Unhappy with the thought of leaving the city behind, a few of us friends made a brief stop over at a bar near Dam Square a night before returning. A Dutch man on another table picked up the threads of our conversation and said, “Amsterdam gives you the freedom to be who you want to be, which helps you understand who you really are”. I didn’t think much of it then, but after a few more visits to the city, I couldn’t help but recall his words. Now as I walked through familiar territory, surefooted, breathing in the sights and smells of the city, memories came rushing back. After all, this was the city that had injected the essence of Dutch life in the adult who now stood on its streets. The freedom, the experiences, the responsibility to grow with pride and without prejudice. To let go of taboos and myths, and just ‘live and let live’ in a world that is increasingly losing a grip on the basic tenets of humanism. These were just a few of the community’s ideals that imbibed a sentiment of tolerance and openness in me. The feeling has stayed intact ever since; for which I shall forever be grateful to Amsterdam.
This summer when I was in the city as a part of an academic program, I visited the Prostitution Information Centre (PIC) in Amsterdam. We interacted with a former sex worker, who took us through a factual and insightful conversation around the hazards of the job and how the Dutch authorities and workers together make it a point to address them in a public, direct and transparent manner. From rights, responsibilities, better work conditions, safety and everything in between, the effort is to ensure dignity and respect for the profession. It was an experience that will remain with me for a long while.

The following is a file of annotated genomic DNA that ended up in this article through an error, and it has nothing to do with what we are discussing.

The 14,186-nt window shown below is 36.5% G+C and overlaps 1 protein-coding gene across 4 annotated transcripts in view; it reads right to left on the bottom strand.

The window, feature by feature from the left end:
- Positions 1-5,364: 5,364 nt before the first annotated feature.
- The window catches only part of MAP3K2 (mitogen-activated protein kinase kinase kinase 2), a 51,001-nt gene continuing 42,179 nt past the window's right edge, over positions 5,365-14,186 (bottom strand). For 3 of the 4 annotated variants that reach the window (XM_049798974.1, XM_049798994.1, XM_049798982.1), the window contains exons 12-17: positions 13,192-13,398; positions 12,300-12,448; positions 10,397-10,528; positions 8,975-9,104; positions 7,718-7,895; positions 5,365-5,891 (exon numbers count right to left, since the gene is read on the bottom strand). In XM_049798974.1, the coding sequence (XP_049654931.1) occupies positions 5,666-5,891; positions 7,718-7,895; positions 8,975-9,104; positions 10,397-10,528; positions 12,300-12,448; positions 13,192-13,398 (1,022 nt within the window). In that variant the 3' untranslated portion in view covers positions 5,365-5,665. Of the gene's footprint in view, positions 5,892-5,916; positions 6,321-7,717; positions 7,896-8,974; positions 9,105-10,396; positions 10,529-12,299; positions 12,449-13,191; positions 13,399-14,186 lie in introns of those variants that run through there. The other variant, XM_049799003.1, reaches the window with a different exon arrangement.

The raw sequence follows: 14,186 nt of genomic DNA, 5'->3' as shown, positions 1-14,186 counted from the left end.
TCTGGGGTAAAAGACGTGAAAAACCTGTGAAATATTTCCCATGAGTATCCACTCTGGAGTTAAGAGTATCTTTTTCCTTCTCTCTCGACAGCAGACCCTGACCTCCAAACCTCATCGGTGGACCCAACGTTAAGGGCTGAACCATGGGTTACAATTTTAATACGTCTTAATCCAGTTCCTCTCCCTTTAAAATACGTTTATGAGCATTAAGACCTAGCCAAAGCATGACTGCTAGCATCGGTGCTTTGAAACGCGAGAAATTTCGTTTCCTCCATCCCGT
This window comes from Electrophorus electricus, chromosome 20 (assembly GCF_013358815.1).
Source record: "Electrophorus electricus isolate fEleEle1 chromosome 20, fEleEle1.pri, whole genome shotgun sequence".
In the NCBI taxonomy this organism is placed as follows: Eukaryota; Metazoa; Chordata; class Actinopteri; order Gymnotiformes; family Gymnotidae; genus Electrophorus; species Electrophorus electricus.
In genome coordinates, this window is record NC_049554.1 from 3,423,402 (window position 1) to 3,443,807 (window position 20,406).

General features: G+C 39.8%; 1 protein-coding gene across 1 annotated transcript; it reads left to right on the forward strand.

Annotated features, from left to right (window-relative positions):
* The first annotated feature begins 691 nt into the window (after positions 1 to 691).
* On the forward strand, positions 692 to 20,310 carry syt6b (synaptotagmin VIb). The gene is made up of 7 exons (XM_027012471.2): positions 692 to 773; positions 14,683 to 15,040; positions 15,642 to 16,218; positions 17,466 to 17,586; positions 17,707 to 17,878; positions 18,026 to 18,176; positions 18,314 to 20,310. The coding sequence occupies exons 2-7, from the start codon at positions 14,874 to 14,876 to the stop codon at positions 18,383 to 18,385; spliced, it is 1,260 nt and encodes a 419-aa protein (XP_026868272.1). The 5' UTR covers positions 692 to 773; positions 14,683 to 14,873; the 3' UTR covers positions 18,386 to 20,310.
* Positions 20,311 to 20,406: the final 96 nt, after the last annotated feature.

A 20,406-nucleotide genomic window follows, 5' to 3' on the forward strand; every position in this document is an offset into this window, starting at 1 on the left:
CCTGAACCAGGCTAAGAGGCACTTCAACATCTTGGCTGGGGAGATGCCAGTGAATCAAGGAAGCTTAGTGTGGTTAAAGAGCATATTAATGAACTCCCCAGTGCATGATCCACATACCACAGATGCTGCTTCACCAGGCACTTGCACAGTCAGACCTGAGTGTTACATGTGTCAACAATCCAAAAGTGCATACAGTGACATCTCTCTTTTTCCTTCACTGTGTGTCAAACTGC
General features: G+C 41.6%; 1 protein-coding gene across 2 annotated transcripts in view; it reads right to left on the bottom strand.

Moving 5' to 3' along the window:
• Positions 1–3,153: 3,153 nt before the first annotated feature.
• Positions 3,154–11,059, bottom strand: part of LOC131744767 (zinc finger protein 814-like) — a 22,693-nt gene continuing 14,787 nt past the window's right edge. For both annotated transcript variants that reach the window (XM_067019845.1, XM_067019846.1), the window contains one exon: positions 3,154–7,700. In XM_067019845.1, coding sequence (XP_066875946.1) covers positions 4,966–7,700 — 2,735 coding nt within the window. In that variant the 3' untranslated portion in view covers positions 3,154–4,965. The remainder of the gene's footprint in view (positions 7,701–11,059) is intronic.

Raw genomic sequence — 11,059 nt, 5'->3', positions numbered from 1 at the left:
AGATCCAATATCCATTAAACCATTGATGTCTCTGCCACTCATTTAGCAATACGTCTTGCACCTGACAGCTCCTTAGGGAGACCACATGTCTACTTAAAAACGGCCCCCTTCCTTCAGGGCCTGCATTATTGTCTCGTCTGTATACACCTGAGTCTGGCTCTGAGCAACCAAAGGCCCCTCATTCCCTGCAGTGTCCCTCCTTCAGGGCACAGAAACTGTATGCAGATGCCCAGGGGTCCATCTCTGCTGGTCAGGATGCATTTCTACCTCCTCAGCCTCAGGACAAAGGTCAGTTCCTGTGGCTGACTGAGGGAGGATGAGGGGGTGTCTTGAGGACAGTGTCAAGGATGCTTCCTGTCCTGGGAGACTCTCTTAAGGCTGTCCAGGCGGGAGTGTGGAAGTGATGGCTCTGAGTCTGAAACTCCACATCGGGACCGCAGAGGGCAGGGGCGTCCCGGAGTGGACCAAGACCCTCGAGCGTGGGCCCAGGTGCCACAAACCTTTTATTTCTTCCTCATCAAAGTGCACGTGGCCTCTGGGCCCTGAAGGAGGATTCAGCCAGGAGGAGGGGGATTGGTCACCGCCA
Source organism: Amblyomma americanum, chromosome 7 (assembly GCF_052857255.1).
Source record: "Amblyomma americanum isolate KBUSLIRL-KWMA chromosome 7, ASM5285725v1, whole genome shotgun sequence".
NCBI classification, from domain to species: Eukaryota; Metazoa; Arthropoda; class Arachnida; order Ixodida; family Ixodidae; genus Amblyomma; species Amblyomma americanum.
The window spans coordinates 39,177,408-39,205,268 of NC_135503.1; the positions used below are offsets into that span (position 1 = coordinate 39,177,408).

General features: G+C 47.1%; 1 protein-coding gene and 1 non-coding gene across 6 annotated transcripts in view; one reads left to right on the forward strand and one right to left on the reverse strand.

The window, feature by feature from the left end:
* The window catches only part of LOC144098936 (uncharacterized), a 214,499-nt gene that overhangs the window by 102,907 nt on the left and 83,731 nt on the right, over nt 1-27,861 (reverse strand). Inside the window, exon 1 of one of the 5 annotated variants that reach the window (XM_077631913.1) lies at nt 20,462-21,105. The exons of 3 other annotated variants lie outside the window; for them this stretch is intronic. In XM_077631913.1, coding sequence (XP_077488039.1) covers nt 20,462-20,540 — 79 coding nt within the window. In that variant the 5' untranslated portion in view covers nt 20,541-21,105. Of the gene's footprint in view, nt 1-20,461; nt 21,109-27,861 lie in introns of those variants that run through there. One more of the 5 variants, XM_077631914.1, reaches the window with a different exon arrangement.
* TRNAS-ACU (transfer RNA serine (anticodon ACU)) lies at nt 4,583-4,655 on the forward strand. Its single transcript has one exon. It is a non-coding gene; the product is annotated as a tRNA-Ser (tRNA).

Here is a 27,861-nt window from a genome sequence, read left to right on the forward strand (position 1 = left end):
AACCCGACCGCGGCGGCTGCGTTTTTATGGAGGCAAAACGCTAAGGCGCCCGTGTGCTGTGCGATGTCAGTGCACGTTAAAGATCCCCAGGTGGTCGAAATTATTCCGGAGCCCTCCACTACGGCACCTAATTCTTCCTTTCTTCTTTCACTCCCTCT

For a young generation that is still finding itself, a solo visit to the city can be character defining. As a teenager I experienced freedom and responsibility in equal measure in Amsterdam. And with each visit my sense of connect with the city has only grown stronger. There are several life lessons out there if you are curious to seek.
They say, travel is liberating. But for me, being in Amsterdam is chicken soup for the soul. It is a city that has proved to be a home away from home, and one that I go back to often for a comforting feel that is hard to describe. It has given me an early perspective about individuality, cultural co-existence and social solidarity that would have otherwise taken a lifetime to learn. Strange how travel can help you find yourself, isn’t it?